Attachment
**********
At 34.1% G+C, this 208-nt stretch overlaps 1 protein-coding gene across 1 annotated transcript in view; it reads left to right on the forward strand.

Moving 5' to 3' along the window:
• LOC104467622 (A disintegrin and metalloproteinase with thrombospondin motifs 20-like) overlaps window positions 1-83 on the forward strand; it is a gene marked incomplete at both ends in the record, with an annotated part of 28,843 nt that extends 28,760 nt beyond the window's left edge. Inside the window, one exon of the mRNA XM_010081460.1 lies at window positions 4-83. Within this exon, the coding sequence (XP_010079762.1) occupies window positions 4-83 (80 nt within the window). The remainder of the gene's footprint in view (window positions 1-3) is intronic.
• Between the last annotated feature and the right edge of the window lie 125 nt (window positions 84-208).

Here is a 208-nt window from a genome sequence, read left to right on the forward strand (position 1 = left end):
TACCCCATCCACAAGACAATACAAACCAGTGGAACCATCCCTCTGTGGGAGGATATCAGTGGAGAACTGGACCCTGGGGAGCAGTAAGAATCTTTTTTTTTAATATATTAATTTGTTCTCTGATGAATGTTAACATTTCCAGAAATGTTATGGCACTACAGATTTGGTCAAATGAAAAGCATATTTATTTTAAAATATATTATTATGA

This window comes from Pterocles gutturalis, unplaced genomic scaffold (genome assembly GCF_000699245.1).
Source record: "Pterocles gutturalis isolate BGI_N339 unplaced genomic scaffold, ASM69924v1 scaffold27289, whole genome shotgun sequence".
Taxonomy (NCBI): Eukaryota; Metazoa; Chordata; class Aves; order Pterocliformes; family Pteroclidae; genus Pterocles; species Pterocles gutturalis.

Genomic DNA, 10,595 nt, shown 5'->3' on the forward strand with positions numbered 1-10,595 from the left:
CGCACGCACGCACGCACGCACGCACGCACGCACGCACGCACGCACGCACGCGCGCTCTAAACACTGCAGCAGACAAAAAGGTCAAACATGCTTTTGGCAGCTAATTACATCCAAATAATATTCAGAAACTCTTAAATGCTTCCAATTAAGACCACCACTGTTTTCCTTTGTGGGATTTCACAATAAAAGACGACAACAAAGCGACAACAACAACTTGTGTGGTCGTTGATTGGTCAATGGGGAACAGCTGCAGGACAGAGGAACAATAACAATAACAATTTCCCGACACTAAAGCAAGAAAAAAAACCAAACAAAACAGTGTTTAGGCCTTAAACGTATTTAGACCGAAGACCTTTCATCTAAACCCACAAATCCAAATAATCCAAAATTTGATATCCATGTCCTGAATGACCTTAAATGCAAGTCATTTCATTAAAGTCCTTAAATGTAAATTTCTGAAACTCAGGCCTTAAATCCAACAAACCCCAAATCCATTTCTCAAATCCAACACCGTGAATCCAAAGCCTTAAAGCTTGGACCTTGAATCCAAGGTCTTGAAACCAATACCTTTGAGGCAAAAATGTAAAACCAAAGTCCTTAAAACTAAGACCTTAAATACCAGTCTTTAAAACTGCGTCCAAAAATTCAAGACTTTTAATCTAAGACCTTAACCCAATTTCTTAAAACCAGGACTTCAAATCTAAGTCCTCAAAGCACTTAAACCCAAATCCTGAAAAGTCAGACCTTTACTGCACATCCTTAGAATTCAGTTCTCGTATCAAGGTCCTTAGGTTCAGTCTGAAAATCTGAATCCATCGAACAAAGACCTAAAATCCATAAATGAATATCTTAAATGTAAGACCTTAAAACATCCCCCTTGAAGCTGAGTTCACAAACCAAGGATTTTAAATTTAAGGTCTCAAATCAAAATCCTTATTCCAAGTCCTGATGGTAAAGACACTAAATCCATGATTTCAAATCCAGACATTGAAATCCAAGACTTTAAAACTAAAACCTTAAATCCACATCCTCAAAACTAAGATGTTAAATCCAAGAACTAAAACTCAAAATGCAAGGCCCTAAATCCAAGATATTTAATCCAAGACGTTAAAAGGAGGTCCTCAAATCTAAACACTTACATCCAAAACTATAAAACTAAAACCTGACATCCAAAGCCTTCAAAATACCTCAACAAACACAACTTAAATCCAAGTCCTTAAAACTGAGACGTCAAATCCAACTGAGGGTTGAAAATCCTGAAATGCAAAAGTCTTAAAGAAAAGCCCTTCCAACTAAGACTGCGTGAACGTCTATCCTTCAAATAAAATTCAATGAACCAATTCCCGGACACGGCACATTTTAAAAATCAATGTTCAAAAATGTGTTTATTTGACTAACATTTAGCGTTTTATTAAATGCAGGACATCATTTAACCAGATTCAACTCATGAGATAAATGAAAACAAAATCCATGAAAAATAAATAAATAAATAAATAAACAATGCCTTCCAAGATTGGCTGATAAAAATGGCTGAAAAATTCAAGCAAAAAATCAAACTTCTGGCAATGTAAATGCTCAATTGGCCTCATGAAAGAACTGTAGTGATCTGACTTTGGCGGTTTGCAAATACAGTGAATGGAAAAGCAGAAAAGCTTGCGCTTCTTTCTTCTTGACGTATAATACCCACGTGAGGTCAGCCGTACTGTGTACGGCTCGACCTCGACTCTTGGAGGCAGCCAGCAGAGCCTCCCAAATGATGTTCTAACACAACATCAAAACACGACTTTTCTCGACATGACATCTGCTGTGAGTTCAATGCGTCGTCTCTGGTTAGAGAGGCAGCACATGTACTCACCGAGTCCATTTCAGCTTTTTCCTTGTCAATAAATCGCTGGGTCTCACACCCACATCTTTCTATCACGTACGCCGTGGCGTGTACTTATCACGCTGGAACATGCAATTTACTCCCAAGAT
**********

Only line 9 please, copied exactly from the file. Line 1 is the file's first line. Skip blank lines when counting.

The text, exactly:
Taxonomy (NCBI): Eukaryota; Metazoa; Chordata; class Aves; order Pterocliformes; family Pteroclidae; genus Pterocles; species Pterocles gutturalis.